• Dr. McKernan said that, since this is my 5th baby, and since there’s another issue — which I really don’t want to blog about — I’m dealing with, my risk for hemorrage is increased.  But, it’s not scary-high or anything, which I was a little afraid of.  So, I’ll likely give my own blood as the due date approaches, just so it’ll be handy if anything goes awry.  I had tried to bring this up with the other doc, but he blew me off.  It feels good to be listened to, and not blown off.
  • As a standard practice, I was surprised to learn that Dr. McKernan does NOT give episiotomies.  This is important to me.  My first three children, my boys, I either tore (doc did not get there fast enough), or got an epi, and recovery from that is… well, uncomfortable.  The very reason I had been going to doc #2 was because he worked with me when I was delivering Audrey, and I did not tear or need an epi, and she was 9 lbs., so I know it’s possible.  I just didn’t want to have to convince a new doctor of it.  And, now, it’s especially important that I do not have either, to avoid further risk of hemmorage/bleeding.  So, to hear him say that with all his patients, he basically applies some natural birthing methods (stretching, pressure, lubrication, judicious/minimized pushing) to ease the baby out with no surgical intervention…  well, that just made me tear up.  I literally started to cry, I was so relieved.  And, he has the mother assist with the last couple of pushes, pulling the baby out herself.  WOW!!  For those of you who haven’t birthed, that might sound scary/weird/gross/whatever.  But hearing that just made delight well in my heart, and helps me to eagerly anticipate the birth, even more.  (Weirdo that I am, I am REALLY looking forward to the birth of this baby… It’s just the pregnancy that I have to get through!!  Pregnancy does not agree with my body.)
  • He placed me on, basically, the South Beach Diet.  That’s roughly the sort of diet I aim for anyways — lower carbs, high protein, lots of fresh fruits and veggies, whole grains — but now, I’m even more careful about what I eat.  So far, I’ve gained 22 lbs, which is the best yet (least amount of weight gain of all my pregnancies), but I still have 10 weeks to go…  and gaining the least amount of weight possible from here on out will minimize the impact on my cardiovascular system (especially vericose veins), and hopefully, keep me from having a 10 lb baby.  So… I’ve been eating a lot of celery.  🙂  I think, though, that I’m going to have to start keeping track of my carbs.  He wants me to keep them around 100 grams per day, and I think I’m probably at 150 or even 200.
  • He did say that the “trend” currently is to not let mothers go much past their EDD at all, but he understood that I am motivated to birth naturally, and that I’d rather give birth to an 11 lb baby who is two weeks late than be induced.

So, I’m greatly encouraged. 

I feel weird/bad about switching doctors — I’ve never done that before, much less at 30 weeks pregnant — but, it appears that it was the right decision.

Sometimes, I cave

Along with living on homemade rice milk, candy and g.f. pretzels if I let her, my 2yo Audrey would also watch Noggin 24/7.  She wakes up, and nine times out of ten, the first thing from her sleepy-eyed, tousled head is, “I need Noggin.”  From how often she asks, you’d think that we were total TV junkies.  We’re not, really.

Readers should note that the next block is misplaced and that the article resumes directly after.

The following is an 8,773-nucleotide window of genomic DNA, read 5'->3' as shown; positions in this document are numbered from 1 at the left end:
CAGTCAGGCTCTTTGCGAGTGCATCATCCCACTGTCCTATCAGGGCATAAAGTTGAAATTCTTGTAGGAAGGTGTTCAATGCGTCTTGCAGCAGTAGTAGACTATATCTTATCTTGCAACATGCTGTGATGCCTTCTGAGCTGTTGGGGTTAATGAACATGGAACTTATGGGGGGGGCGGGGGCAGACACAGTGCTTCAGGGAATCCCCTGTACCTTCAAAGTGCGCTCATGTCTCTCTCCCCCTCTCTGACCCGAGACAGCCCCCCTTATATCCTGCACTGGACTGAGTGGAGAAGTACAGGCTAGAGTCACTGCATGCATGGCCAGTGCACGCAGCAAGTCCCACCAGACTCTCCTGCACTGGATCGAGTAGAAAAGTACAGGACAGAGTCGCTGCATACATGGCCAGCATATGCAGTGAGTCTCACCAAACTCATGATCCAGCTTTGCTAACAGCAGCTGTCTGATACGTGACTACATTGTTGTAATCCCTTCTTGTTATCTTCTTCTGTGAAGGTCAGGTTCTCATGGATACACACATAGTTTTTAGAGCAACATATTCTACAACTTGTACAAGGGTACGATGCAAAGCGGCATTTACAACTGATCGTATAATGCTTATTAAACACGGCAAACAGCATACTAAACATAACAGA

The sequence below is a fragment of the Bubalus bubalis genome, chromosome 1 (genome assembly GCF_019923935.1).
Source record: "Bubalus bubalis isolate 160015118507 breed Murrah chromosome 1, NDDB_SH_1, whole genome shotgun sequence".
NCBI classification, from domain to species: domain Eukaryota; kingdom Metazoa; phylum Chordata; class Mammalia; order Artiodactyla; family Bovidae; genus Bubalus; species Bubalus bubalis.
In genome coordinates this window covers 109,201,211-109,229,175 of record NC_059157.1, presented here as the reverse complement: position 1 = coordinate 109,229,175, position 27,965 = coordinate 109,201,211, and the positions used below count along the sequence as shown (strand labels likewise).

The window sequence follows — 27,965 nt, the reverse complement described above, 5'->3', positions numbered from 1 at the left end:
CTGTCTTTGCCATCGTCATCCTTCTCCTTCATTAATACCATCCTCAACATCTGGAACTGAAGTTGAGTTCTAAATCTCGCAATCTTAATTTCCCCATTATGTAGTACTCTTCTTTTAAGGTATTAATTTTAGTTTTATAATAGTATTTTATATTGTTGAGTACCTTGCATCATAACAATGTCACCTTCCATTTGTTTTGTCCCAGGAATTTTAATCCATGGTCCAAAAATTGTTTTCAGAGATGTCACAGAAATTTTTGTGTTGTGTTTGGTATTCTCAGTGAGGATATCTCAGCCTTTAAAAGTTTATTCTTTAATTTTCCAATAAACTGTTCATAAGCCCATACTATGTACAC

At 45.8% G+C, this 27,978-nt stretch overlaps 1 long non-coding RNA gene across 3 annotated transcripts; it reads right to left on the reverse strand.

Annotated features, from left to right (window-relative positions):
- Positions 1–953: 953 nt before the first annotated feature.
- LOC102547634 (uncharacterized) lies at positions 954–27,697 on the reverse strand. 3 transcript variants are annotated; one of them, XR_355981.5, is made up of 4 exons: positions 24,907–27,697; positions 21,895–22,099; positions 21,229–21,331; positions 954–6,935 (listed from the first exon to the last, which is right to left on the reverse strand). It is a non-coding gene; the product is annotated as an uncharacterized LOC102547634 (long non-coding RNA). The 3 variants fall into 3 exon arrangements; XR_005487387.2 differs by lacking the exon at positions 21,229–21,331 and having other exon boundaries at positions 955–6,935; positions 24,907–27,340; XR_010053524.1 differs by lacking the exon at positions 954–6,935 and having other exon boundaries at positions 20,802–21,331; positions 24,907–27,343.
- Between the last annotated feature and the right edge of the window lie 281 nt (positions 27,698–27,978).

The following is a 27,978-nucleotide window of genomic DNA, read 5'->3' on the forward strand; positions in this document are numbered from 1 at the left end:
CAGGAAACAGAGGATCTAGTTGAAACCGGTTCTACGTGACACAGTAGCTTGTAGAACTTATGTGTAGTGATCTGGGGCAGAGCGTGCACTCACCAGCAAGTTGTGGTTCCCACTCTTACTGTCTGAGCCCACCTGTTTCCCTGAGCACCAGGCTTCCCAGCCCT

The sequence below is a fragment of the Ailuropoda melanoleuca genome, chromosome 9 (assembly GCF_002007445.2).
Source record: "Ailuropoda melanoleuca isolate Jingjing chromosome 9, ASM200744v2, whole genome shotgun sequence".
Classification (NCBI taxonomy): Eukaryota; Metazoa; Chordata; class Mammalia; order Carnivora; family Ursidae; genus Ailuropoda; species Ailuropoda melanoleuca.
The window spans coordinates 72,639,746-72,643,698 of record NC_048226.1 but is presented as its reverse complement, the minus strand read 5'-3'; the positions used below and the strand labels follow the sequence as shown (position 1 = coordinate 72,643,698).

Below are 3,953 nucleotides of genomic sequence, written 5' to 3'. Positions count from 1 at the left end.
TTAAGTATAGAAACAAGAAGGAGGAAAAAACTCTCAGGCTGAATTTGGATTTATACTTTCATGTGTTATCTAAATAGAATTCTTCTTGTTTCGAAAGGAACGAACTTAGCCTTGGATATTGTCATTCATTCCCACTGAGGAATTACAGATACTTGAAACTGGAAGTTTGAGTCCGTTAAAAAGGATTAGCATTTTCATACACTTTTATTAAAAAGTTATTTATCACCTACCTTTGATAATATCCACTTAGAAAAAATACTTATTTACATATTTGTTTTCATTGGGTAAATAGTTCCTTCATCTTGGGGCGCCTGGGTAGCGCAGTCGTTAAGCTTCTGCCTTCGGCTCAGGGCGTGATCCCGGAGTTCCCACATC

The temptation is there, sometimes, to plunk her down in front of the TV, I admit.  She has two speeds:  Havoc, and Watching TV.  There’s no middle ground with her.  She is almost insanely active, so when her feet skid to a stop, and she sits down to watch a show, pretty much everyone breathes a collective sigh of relief.

Audrey is, by nature, actually quite polite.  One of her first phrases was a cheerful, high-pitched, sincere, unprompted, “Thank you!!!”  However, she can get quite demanding when she wants something, and extremely displeased when her desires are thwarted.  So, instead of letting her say, “I need Noggin,” I have her ask, “May I please watch Noggin?”  What really gets to her is, after I’ve corrected her, and made her ask nicely, most of the time, my answer is still, “No, not right now,” to letting her watch.  I’m cruel like that.

What with the Olympics, we’d had the TV on for most of the day yesterday.  Though I adore the Olympics, and watch as much as I can, having the TV on for so long really wears on my nerves.  So, I had turned it off, and told the boys, “No more TV.  We’ll turn the Olympics back on in a couple of hours, but for now, don’t even ask, OK?”  It was late afternoon, my hubby had come home from work early — sadly, that’s an extreme rarity — I was exhausted for no good reason, and having tons of painful contractions.  I just wanted, truly, to sit in relative silence, enjoy Martin’s puttering about the house, and rejoice in the fact that he had decided that we would spend part of a gift card/rebate on some take-out from Pei Wei

Then, Audrey awoke from her nap.

She immediately crawled into my lap and with her tiny little voice, started begging for Noggin.  The TV had been off for all of about ten minutes.  No.  No.  No TV.  No TV.  She changed tactics, and started asking politely for “her” channel.  “May I please watch Noggin?  Yes??  Noggin, please???”  Her sweet little voice… her wide, hopeful eyes…  her attempts at politeness… her crazy hair, sticking out all over from her nap…  It got to me.  I caved.  With a big sigh, I said, “OK.  I will turn on Noggin for you.”  She let out an excited gasp.  She clasped her hands together, and with utmost sincerity, pleasure, and thankfulness, she said, “Oh, Mommy!!  You maked me so happy!!!”